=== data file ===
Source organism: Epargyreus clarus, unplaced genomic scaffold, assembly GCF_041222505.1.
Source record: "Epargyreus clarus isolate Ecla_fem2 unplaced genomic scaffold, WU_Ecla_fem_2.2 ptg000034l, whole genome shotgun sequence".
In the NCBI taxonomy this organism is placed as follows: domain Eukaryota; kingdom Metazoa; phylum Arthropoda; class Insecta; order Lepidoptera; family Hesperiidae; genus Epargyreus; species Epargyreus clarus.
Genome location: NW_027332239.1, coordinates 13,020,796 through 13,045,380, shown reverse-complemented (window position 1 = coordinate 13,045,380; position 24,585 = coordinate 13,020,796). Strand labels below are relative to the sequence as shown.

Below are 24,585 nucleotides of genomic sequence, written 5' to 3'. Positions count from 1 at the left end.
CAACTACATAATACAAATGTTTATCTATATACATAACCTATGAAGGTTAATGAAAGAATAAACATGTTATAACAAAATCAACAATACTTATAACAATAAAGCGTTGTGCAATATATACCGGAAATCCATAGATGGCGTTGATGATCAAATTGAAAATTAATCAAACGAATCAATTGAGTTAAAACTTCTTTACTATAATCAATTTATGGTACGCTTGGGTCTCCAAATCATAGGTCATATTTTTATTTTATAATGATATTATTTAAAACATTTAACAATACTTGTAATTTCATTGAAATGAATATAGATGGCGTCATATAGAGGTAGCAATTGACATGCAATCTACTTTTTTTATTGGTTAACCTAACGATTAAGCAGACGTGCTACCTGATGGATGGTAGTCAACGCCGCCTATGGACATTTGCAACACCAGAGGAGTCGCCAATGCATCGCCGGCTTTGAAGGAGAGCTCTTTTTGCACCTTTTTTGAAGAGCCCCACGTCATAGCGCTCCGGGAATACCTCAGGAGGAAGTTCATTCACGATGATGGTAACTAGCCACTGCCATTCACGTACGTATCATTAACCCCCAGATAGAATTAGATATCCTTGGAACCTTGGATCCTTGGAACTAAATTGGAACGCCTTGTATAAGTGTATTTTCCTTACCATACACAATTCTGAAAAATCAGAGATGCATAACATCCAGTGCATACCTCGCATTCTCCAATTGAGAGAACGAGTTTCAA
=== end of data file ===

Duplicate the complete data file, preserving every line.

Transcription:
Source organism: Epargyreus clarus, unplaced genomic scaffold, assembly GCF_041222505.1.
Source record: "Epargyreus clarus isolate Ecla_fem2 unplaced genomic scaffold, WU_Ecla_fem_2.2 ptg000034l, whole genome shotgun sequence".
In the NCBI taxonomy this organism is placed as follows: domain Eukaryota; kingdom Metazoa; phylum Arthropoda; class Insecta; order Lepidoptera; family Hesperiidae; genus Epargyreus; species Epargyreus clarus.
Genome location: NW_027332239.1, coordinates 13,020,796 through 13,045,380, shown reverse-complemented (window position 1 = coordinate 13,045,380; position 24,585 = coordinate 13,020,796). Strand labels below are relative to the sequence as shown.

Below are 24,585 nucleotides of genomic sequence, written 5' to 3'. Positions count from 1 at the left end.
CAACTACATAATACAAATGTTTATCTATATACATAACCTATGAAGGTTAATGAAAGAATAAACATGTTATAACAAAATCAACAATACTTATAACAATAAAGCGTTGTGCAATATATACCGGAAATCCATAGATGGCGTTGATGATCAAATTGAAAATTAATCAAACGAATCAATTGAGTTAAAACTTCTTTACTATAATCAATTTATGGTACGCTTGGGTCTCCAAATCATAGGTCATATTTTTATTTTATAATGATATTATTTAAAACATTTAACAATACTTGTAATTTCATTGAAATGAATATAGATGGCGTCATATAGAGGTAGCAATTGACATGCAATCTACTTTTTTTATTGGTTAACCTAACGATTAAGCAGACGTGCTACCTGATGGATGGTAGTCAACGCCGCCTATGGACATTTGCAACACCAGAGGAGTCGCCAATGCATCGCCGGCTTTGAAGGAGAGCTCTTTTTGCACCTTTTTTGAAGAGCCCCACGTCATAGCGCTCCGGGAATACCTCAGGAGGAAGTTCATTCACGATGATGGTAACTAGCCACTGCCATTCACGTACGTATCATTAACCCCCAGATAGAATTAGATATCCTTGGAACCTTGGATCCTTGGAACTAAATTGGAACGCCTTGTATAAGTGTATTTTCCTTACCATACACAATTCTGAAAAATCAGAGATGCATAACATCCAGTGCATACCTCGCATTCTCCAATTGAGAGAACGAGTTTCAA